Dezeen Magazine

More images of Gehry's Abu Dhabi Guggenheim

And finally, here are more images showing Frank Gehry's design for the new Guggenheim museum in the United Arab Emirates.


The client, UAE’s Tourism Development & Investment Company, sent us the following information on Gehry’s project:


The Gehry concept for the Guggenheim Abu Dhabi Museum, which at 320,000 square feet will be the world’s largest Guggenheim museum, is designed around accommodating approximately 130,000 square feet of exhibition space. It will feature permanent collections, galleries for special exhibitions, a centre for art and technology, a children’s art education facility, archives, library and research centre and a state-of-the-art conservation laboratory.


“Approaching the design of the museum for Abu Dhabi made it possible to consider options for design of a building that would not be possible in the United States or in Europe," said Gehry. “It was clear from the beginning that this had to be a new invention. The landscape, the opportunity, the requirement, to build something that people all over the world would come to and the possible resource to accomplish it opened tracks that were not likely to be considered anywhere else.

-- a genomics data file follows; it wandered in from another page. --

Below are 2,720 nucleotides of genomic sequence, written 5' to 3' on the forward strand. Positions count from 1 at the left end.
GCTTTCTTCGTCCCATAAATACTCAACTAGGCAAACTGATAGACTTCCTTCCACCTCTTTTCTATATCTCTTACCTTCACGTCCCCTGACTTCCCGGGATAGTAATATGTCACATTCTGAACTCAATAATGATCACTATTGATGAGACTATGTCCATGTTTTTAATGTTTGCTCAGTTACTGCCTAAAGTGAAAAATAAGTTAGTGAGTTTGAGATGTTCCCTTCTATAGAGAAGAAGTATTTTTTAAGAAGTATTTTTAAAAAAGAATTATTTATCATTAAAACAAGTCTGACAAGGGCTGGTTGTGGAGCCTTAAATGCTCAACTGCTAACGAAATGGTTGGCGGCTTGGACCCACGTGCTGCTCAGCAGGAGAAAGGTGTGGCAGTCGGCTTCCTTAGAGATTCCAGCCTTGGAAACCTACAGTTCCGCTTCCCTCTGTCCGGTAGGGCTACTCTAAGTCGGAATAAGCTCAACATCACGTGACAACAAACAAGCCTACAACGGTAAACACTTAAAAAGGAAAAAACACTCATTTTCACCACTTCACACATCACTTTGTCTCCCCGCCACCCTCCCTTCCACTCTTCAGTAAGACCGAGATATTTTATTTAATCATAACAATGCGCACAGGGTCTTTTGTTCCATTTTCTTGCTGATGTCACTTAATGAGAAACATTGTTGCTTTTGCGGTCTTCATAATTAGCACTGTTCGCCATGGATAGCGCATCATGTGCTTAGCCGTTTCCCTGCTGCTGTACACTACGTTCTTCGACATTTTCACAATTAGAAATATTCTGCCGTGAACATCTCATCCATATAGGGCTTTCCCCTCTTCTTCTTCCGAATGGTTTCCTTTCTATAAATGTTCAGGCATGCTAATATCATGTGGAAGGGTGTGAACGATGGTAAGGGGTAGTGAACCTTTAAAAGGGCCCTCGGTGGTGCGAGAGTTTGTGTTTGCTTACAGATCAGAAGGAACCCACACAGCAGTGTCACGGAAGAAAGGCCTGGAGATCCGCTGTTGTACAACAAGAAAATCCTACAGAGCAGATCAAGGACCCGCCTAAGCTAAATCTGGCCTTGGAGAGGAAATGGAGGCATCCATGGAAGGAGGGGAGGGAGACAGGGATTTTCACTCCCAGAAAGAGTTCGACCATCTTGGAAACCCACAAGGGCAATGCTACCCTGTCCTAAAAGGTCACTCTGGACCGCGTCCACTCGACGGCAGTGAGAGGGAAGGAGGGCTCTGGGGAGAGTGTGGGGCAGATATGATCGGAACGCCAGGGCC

"The site itself, virtually on the water or close to the water on all sides, in a desert landscape with the beautiful sea and the light quality of the place suggested some of the direction."

In the Gehry design, four storeys of central core galleries are laid out around a courtyard. “These will be more classical contemporary galleries, completely air conditioned with skylights where possible and a sophisticated lighting system," said Gehry. Two more rings of galleries span out from the core.

“The third ring is for larger galleries, built more like raw industrial space with exposed lighting and systems. They would be less finished. These galleries will be attractive as spawning homes for a new scale of contemporary art - art that would be, perhaps, made on site and of a scale that could not be achieved in the normally organised museums around the world."